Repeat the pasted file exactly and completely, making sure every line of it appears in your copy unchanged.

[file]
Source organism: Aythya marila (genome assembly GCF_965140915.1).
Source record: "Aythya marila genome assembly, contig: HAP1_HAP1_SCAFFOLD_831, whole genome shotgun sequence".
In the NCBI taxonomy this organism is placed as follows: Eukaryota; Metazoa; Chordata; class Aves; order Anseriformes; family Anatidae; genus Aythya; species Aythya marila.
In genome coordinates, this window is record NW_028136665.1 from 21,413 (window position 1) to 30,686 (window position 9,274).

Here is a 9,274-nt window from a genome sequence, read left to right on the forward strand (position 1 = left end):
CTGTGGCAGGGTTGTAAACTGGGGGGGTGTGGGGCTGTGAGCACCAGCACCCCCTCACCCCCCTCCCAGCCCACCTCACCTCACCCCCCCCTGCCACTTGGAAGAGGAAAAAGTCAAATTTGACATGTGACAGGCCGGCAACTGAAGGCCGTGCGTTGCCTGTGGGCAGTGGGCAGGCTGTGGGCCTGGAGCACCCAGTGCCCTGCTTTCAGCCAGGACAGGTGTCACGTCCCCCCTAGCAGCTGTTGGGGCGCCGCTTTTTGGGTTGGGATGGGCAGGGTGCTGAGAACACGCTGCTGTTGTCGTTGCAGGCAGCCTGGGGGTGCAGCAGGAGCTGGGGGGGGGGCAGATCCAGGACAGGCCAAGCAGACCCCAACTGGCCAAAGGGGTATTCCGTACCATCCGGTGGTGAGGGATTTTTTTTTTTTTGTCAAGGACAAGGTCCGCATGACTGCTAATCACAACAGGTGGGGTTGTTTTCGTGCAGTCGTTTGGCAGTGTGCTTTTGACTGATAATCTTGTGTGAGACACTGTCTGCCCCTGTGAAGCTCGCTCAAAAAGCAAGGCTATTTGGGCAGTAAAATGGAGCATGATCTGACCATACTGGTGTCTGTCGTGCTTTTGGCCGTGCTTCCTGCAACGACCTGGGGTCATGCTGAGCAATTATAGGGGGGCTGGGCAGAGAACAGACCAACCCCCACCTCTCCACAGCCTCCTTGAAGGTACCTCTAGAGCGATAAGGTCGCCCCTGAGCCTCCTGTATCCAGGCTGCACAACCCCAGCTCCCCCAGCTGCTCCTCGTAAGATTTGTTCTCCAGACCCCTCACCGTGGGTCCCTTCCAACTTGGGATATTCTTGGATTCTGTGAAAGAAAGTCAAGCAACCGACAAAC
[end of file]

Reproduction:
Source organism: Aythya marila (genome assembly GCF_965140915.1).
Source record: "Aythya marila genome assembly, contig: HAP1_HAP1_SCAFFOLD_831, whole genome shotgun sequence".
In the NCBI taxonomy this organism is placed as follows: Eukaryota; Metazoa; Chordata; class Aves; order Anseriformes; family Anatidae; genus Aythya; species Aythya marila.
In genome coordinates, this window is record NW_028136665.1 from 21,413 (window position 1) to 30,686 (window position 9,274).

Here is a 9,274-nt window from a genome sequence, read left to right on the forward strand (position 1 = left end):
CTGTGGCAGGGTTGTAAACTGGGGGGGTGTGGGGCTGTGAGCACCAGCACCCCCTCACCCCCCTCCCAGCCCACCTCACCTCACCCCCCCCTGCCACTTGGAAGAGGAAAAAGTCAAATTTGACATGTGACAGGCCGGCAACTGAAGGCCGTGCGTTGCCTGTGGGCAGTGGGCAGGCTGTGGGCCTGGAGCACCCAGTGCCCTGCTTTCAGCCAGGACAGGTGTCACGTCCCCCCTAGCAGCTGTTGGGGCGCCGCTTTTTGGGTTGGGATGGGCAGGGTGCTGAGAACACGCTGCTGTTGTCGTTGCAGGCAGCCTGGGGGTGCAGCAGGAGCTGGGGGGGGGGCAGATCCAGGACAGGCCAAGCAGACCCCAACTGGCCAAAGGGGTATTCCGTACCATCCGGTGGTGAGGGATTTTTTTTTTTTTGTCAAGGACAAGGTCCGCATGACTGCTAATCACAACAGGTGGGGTTGTTTTCGTGCAGTCGTTTGGCAGTGTGCTTTTGACTGATAATCTTGTGTGAGACACTGTCTGCCCCTGTGAAGCTCGCTCAAAAAGCAAGGCTATTTGGGCAGTAAAATGGAGCATGATCTGACCATACTGGTGTCTGTCGTGCTTTTGGCCGTGCTTCCTGCAACGACCTGGGGTCATGCTGAGCAATTATAGGGGGGCTGGGCAGAGAACAGACCAACCCCCACCTCTCCACAGCCTCCTTGAAGGTACCTCTAGAGCGATAAGGTCGCCCCTGAGCCTCCTGTATCCAGGCTGCACAACCCCAGCTCCCCCAGCTGCTCCTCGTAAGATTTGTTCTCCAGACCCCTCACCGTGGGTCCCTTCCAACTTGGGATATTCTTGGATTCTGTGAAAGAAAGTCAAGCAACCGACAAAC